A Fresh Perspective on Distribution’s Role in the Post-Pandemic Supply Chain

Supply Chain
(Image credit: Getty Images)

It’s something of an understatement to say that the pandemic changed everything about how we all do business. The Pro AV industry saw shipping costs skyrocket, supply chains impacted by runs on crucial components, and a live event and install market ground to a halt by ongoing lockdowns. Despite all these potential setbacks however, the pandemic also gave way to critical innovations in digital communication and remote collaboration technologies that allowed us to stay connected and keep working together under these circumstances. It allowed us to survive. and perhaps even thrive, under some very difficult conditions. These advances have made it possible for our industry to get back on its feet, and in the post-pandemic landscape have become inexorably woven into how we operate.

Stephen Kosters, CEO, AVL Media Group

Stephen Kosters, CEO AVL Media Group

(Image credit: AVL Media Group)

Centering all of this on the human experience without becoming dependent on the technology is of paramount importance

What’s been most interesting to see as we’ve adapted to these new digital workflows is the impact that it can have on the human element of what we do. In the realm of Pro AV distribution that AVL Media Group occupies, our entire business model relies on human interaction and connection. Our customers are skilled professionals in live event production and the fixed install market who rely on us for our knowledge and support to help them create technological solutions that ultimately serve this same need. Given all of this and with technology driving post-pandemic service models, how can we keep the basic humanity intact that ultimately drives our industry?

Firstly, I think it’s important for us to remember what we are using this technology for. As the “middlemen” of the industry, our added value to the customer is our experience, product knowledge, and direct support when a need arises. Around our office, we always say, “we’re not selling the box,” and what that means is that the service doesn’t stop with the sale, it begins. We’re providing a long-term solution that may serve a venue, touring production, or commercial installation for decades, so this technology should be used to expedite that connection and strengthen the relationships. ZOOM meetings may have replaced phone calls, but they should offer us the same opportunities to develop trusting relationships with our customers.

Secondly, knowing how best to implement this technology into the service workflow is paramount. No one likes being given the runaround in an impersonal customer service system or feeling like their communications are unimportant. The proliferation of reliable video conferencing and the ability to remotely work alongside our customers using shared project management tools, file-sharing services, and online apps can help them ‘feel’ our presence in their times of need. We’ve also seen success by optimizing our online customer service systems to create the shortest path between registering an issue and speaking to another human being. ‘Ticket’ systems can allow us to quickly diagnose an issue, categorize the problem, and connect the customer to the correct person on our team to ensure the issue is addressed quickly. All the brands we distribute serve as critical pieces of equipment for our customers, so ensuring that they are never more than a phone call away gives confidence in an investment like this. Being attentive to how we design these systems allows us to strengthen those relationships with expedient, accurate communication and a ‘can-do’ approach to problem-solving and customer education.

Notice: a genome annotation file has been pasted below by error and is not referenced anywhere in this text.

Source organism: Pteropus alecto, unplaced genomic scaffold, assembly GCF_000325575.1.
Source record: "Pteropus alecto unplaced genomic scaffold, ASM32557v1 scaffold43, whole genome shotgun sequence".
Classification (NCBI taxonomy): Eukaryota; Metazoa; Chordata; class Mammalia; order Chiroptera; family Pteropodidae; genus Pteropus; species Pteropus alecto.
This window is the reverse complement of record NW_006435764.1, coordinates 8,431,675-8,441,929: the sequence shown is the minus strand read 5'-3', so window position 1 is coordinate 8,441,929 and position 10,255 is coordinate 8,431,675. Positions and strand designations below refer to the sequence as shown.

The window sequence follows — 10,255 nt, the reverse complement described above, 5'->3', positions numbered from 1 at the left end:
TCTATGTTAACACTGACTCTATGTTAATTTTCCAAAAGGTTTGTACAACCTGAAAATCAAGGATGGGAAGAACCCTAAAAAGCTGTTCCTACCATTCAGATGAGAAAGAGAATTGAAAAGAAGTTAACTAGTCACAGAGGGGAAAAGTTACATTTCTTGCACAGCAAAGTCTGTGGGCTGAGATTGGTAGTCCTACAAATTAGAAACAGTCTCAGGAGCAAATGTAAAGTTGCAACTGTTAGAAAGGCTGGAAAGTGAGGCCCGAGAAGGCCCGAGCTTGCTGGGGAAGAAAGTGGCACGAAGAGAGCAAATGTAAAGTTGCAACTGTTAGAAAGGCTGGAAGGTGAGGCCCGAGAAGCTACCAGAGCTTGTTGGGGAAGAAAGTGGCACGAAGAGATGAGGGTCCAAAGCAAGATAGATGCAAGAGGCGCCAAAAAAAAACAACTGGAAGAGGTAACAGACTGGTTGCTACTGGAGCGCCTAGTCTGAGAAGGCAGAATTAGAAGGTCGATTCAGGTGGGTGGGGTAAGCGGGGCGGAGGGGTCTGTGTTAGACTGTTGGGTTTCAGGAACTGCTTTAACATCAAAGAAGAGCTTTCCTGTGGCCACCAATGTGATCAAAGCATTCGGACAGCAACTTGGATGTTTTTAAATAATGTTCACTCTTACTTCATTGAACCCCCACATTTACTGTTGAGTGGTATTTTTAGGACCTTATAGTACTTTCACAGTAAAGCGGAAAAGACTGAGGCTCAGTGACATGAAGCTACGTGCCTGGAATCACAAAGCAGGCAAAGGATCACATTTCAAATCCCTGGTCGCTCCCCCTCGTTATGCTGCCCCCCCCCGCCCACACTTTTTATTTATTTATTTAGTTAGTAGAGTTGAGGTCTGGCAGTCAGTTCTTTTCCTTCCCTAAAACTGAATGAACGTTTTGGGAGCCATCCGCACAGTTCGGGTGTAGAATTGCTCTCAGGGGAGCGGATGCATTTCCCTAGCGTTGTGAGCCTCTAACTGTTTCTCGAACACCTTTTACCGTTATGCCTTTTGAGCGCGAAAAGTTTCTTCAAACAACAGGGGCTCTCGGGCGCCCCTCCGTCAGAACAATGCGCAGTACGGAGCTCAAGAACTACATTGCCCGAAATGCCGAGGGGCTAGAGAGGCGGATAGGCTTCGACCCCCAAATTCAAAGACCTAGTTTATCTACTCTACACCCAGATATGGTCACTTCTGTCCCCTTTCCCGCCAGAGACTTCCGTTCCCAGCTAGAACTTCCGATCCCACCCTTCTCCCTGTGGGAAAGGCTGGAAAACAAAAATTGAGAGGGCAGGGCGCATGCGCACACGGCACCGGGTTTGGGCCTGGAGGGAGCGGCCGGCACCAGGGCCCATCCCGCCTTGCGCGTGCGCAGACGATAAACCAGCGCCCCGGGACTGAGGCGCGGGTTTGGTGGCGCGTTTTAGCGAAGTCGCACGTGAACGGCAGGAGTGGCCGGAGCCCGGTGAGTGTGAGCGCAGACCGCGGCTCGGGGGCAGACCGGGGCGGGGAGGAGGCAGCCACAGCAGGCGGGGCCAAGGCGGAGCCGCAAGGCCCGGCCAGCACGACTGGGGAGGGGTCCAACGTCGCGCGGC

Finally, centering all of this on the human experience without becoming dependent on the technology is of paramount importance. There will always be room for a healthy amount of gear talk in our industry but at the end of the day this technology serves experiences—it powers the sound of beloved artists and musical groups, ensures that live theater and event productions have evocative, experience-enhancing lighting, and gives us the ability to capture them for posterity. It’s a human business that we’re in, and by continuing to center on that we can keep it that way!

[ AVIXA Report: Record Growth as Pro AV Shrugs Off Supply Difficulties (opens in new tab) ]

Stephen Kosters
CEO of AVL Media Group

Stephen Kosters is the CEO of AVL Media Group, one of the leading distributors of professional audio, video, and lighting equipment in North America representing brands such as Midas, Tannoy, Lab Gruppen, Lake, Klark Teknik, Turbosound, Spotlight, and Zero-Ohm Systems. His more than 45 years of experience been driven by a genuine passion for creative problem-solving in the live event production industry.